The Conventions of Shipping

True despair awaits those who choose to “ship”. No, I am not talking about boating, I am referring to the fandom practice of “shipping” (as in relation-shipping) two characters together in hopes that they become a couple. At first it begins as innocently as anything, maybe a remark or two about how “perfect these two would be for each other”, but then it begins to creep into your thoughts. Eventually, you’ll suddenly find yourself consumed by the idea of two fictional characters falling in love with each other, pray that they will become “endgame” as the series concludes, and proudly declare them to be your OTP (One True Pairing) to anyone who is (or isn’t) listening. Conversely, you can become dedicated to the sinking of a ship, to hate one so completely that you’ll never miss a chance to insult it; since the two characters are “obviously wrong for each other” and no one else can see it. Shipping is a complex thing indeed, but perhaps the most interesting thing about it is why people enjoy doing it. The joy of having a ship of yours sail (become canon) is nothing compared to the joy you get wanting it to sail. The pain, the heartache, the despair, and the frustration are all things people truly enjoy out of the shipping experience. Like masochistic servants pleading for harsh admonishments from their master/mistress, shippers tend to flock to the most tumultuous of pairings, ones where the Will They/Won’t They dynamic doesn’t come off as a forgone conclusion.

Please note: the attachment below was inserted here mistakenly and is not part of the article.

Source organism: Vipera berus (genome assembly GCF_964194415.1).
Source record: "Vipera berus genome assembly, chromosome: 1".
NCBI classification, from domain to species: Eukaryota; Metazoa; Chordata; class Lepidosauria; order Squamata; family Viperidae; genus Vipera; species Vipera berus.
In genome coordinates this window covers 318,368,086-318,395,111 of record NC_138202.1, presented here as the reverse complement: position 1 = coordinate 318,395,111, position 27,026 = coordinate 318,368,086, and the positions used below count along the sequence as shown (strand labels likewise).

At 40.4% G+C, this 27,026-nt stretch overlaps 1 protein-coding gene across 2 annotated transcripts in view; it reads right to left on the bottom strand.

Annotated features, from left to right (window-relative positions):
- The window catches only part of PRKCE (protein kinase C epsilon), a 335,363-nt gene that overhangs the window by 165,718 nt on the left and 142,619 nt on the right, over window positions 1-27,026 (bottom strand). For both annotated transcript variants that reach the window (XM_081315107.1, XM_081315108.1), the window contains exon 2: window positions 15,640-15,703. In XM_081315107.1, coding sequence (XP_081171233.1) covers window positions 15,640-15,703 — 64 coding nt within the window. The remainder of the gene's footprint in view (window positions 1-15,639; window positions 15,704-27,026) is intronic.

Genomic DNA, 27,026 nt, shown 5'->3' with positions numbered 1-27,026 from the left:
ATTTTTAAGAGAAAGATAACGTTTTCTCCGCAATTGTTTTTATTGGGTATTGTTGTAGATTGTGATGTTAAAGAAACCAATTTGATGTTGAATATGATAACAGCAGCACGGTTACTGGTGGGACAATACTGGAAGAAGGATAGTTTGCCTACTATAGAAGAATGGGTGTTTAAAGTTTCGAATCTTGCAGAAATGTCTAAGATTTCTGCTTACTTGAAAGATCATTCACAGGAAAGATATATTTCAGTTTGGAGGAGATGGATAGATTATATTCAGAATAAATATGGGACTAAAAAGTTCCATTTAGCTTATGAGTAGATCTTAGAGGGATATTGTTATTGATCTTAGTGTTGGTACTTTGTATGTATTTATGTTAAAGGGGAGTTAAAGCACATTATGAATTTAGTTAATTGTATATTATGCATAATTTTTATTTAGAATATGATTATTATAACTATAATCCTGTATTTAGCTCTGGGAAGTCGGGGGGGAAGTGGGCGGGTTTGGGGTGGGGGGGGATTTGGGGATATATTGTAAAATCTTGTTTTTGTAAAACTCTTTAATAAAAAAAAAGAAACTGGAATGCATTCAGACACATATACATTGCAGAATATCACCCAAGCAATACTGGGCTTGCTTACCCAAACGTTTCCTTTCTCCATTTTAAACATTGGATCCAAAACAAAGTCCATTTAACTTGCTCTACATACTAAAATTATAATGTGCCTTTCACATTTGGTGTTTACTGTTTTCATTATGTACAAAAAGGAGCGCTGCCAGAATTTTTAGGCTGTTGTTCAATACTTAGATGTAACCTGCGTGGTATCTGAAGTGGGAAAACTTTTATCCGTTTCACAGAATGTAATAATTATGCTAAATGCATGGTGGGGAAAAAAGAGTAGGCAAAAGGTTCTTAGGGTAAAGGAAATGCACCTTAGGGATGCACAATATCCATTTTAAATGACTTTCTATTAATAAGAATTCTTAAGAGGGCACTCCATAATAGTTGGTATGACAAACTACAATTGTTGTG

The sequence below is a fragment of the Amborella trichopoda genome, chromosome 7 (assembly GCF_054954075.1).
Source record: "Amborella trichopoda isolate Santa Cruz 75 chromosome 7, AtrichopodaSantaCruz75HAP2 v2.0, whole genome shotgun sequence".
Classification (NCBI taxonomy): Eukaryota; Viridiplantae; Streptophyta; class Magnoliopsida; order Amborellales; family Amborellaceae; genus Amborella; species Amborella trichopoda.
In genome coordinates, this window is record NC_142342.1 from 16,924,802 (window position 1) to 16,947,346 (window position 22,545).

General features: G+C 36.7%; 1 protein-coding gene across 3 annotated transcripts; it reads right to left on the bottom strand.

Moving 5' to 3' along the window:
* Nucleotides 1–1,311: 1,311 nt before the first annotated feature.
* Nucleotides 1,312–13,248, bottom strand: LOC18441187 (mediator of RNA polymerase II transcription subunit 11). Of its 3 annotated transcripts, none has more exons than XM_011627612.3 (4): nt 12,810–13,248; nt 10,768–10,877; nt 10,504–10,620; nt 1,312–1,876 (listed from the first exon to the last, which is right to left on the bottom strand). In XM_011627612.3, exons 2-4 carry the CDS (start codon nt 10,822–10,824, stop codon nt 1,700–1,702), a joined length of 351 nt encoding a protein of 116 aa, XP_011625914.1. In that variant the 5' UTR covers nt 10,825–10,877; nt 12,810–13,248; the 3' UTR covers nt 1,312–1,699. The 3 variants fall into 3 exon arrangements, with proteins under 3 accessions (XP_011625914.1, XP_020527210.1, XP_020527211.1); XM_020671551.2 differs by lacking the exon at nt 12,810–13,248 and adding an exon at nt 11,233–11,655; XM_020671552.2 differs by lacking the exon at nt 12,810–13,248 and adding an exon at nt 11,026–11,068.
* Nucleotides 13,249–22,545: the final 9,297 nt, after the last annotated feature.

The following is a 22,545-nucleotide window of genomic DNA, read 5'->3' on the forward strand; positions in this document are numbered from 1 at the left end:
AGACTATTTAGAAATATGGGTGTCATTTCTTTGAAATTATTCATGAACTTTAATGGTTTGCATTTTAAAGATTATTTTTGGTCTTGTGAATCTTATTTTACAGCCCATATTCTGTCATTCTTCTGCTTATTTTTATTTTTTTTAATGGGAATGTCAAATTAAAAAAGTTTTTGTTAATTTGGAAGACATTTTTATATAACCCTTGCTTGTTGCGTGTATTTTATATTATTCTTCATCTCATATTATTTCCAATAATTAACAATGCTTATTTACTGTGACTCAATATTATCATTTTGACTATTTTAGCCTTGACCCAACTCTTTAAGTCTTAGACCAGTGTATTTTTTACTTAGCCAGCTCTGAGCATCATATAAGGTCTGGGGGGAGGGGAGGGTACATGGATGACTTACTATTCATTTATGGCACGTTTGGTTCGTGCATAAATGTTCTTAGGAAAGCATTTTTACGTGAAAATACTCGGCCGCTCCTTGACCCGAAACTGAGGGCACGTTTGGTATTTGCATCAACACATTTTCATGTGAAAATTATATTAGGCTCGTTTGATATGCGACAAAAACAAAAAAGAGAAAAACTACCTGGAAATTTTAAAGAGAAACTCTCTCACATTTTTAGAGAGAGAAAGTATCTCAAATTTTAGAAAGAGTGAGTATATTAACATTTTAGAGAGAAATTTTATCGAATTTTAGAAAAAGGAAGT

I have seen political extremist argue with each other over the internet, I have seen personal tragedies shamelessly used as weapons against unseen adversaries, but I have yet to see more vicious and more vitriolic confrontations from that between shippers. Hardcore shippers are the most bitter, loathing, and hateful individuals I have ever had the pleasure of observing over the internet. Shipping arguments go beyond ego, they go beyond the self or the community; no, shipping arguments reach into the very soul of an individual and releases some kind of primal passion that only ignites when a potential fictional couple is on the line. Obviously, you will seldom see that kind of passion ignited over sophomoric ships like Jim and Pam of The Office, but if you put a decent amount of “Zutarians” and “Kataangers” (those who ship Katarra from Avatar: The Last Airbender with Zuko or Aang) in the same chat room together, be prepared for a spiteful confrontation. Suddenly, that pain and anxiety that shippers secretly love so much comes up to the surface and gets channeled into a nervous energy that compels them to harshly criticize anyone who thinks differently from them, and creators of long running series that feature romance love to stoke the flames of war just to keep people talking about their story.

Like with most err… vocations, there is a wide variety of practitioners and as such, there are many different kinds of shippers. There are some who prefer to keep things on the level of only subtext, where a ship is hinted at but never explicitly confirmed, or in shipper terms, canonized. This often a technique writers use to write homosexual couples in shows appropriate for all audiences (i.e, “kids shows”) without harming poor, fragile, and impressionable conservative adults. Other shippers love to bust out “Crack Ships” which are nonsensical and generally impossible pairings that people form in their heads for fun (“LeFou X Belle from Beauty and the Beast are ENDGAME“). As you can see, shipping can range from a deadly serious passion, to a silly thing people do for fun. I’ve always been curious however, what its root purpose was.